Rich Galen

In the follow-up Obama talked about "health care choices women are making." He didn't want to use the word "abortion" because Biden got him into trouble with the Catholic Church last week by misstating the law as it affects Catholic schools and hospitals. Romney countered with saying Obama was wrong in saying Romney wanted to deny women contraception.

A woman asked a question of Romney as to how he would differ from George W. Romney was ready for it and ticked off five significant differences including saying Obama was right about the deficits under the Bush years but then said, "but then [President Obama] doubled the deficits during his term."

I suspect Crowley wanted this question to make news, but Romney was ready for it and if he didn't hit it out of the park, he certainly hit it into the gap for extra bases.

This was a question that Obama should have been able to answer in his sleep - like during the last debate - but he struggled with it and ended up centering on China trade policy; something that is not a typical discussion at America dinner tables on a daily basis.

At the 2/3 point - at 10 o'clock, it seemed to me that Romney was more positive and … dare we say it … more specific than Obama. I understand I have a rooting interest in this, but I think this will have done nothing to change the track of the campaign.

The Benghazi question came up at 10:10. "Who was responsible for refusing enhanced security?" Obama had to take the question first, and didn't answer that particular question other to say that the foreign service represents him around the world. As he did with every question, he ended by talking about what Romney did wrong - that press release right after the attack.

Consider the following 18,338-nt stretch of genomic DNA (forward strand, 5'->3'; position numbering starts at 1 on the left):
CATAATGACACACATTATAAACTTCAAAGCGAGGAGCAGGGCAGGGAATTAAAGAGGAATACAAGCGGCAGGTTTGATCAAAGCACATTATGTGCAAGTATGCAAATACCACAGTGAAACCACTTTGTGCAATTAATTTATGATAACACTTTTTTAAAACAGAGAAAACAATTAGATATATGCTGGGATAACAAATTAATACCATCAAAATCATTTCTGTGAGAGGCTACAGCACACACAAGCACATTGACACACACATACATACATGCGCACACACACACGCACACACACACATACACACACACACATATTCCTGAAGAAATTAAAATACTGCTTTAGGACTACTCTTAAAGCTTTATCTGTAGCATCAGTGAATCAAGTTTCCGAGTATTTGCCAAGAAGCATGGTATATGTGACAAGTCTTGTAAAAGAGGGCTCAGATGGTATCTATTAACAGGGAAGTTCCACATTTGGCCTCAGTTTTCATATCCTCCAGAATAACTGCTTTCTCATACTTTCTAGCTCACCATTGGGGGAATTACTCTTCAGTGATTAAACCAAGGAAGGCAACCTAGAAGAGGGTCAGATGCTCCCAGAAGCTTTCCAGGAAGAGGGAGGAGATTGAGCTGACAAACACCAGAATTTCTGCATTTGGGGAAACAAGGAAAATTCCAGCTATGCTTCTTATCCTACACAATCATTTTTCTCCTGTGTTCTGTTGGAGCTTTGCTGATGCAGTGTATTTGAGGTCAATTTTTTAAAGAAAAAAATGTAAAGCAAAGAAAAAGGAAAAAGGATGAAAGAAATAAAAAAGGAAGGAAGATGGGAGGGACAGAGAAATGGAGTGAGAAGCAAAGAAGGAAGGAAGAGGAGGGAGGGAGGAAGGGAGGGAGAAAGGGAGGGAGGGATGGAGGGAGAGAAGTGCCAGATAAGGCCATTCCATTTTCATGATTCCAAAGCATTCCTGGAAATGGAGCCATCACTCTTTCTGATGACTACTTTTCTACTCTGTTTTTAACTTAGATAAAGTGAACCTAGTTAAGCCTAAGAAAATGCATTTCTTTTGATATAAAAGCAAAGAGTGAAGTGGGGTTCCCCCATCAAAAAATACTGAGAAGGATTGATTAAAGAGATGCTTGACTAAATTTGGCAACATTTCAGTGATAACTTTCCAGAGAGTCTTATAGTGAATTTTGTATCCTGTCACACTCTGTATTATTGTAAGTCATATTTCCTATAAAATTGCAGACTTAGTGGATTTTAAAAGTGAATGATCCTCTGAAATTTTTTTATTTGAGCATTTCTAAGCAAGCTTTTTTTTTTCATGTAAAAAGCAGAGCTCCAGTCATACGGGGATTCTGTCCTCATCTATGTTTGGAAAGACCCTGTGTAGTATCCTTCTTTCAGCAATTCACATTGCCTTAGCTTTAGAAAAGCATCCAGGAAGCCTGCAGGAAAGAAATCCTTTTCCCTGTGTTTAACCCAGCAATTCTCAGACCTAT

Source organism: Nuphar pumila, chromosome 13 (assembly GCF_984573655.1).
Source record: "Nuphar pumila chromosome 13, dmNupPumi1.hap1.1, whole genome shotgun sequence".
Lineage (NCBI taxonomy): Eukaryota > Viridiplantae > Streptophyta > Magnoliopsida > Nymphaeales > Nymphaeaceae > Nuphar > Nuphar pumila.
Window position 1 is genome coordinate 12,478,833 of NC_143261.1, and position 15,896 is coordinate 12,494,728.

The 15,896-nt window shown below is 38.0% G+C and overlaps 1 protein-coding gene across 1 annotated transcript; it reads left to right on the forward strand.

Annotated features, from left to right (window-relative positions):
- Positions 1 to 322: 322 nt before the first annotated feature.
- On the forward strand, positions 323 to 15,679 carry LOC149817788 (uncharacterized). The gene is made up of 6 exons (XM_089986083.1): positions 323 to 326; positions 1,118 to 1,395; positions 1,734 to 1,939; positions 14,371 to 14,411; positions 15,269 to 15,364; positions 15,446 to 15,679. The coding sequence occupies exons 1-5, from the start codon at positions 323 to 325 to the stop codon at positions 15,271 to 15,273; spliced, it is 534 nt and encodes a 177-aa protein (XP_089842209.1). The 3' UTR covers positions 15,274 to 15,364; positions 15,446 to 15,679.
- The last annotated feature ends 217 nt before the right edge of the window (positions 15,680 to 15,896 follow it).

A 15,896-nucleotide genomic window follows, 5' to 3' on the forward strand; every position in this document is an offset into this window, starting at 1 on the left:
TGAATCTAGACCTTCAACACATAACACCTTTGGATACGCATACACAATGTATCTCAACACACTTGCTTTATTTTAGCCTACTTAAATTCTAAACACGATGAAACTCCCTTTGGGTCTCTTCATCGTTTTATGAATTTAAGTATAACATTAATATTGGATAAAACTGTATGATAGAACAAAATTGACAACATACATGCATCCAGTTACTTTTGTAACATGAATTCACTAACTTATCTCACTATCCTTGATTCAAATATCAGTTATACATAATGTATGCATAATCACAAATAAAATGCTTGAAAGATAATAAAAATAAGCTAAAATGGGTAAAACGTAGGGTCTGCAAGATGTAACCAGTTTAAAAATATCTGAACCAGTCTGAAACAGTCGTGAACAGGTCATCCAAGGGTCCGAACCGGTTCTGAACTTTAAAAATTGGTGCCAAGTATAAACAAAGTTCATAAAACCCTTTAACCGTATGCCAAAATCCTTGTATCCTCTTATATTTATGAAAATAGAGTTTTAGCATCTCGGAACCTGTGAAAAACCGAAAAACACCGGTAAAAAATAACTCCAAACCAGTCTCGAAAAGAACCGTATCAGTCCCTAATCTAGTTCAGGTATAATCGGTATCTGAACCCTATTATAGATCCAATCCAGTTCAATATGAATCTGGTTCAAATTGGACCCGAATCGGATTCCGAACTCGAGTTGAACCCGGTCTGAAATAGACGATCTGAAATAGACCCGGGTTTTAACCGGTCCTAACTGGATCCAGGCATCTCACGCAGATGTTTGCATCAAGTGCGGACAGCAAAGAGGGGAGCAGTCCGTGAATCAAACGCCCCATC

Romney did a good job in suggesting the President did the right thing by taking responsibility (even if he has not) and said, in effect, these kinds of things will happen. But, then he pointed out that the next day Obama went to Las Vegas for a fund raiser.

Candy Crowley kept saying she wanted to move things along and get more people to ask questions, but she asked at least one follow-up to each question.

I'm not certain why Crowley chose the gun question to so late in the program. Both men appeared to be tiring and there's not much to say - neither one was going to say he was anti-Second Amendment and neither did.

90 minutes is way long enough for one of these events. Allowing it to run nearly 10 minutes over didn't add anything. I was as tired as the candidates were. In fact, by the last question (10:35) I was flipping back and forth between the debate and the Tigers/Yankees game.

As I said at the top, I thought Barack Obama did so much better that any fair viewer had to give him the win. But, that's not the big question. The big question is: Will this debate restart the support for Obama that has been racing away like the tide running out?

Or, did Romney do well enough to maintain a newfound confidence in him that caused such a significant shift in the polls?

We'll know that answer to that by the end of the week.

Just in time for the next debate.

Rich Galen

Rich Galen has been a press secretary to Dan Quayle and Newt Gingrich. Rich Galen currently works as a journalist and writes at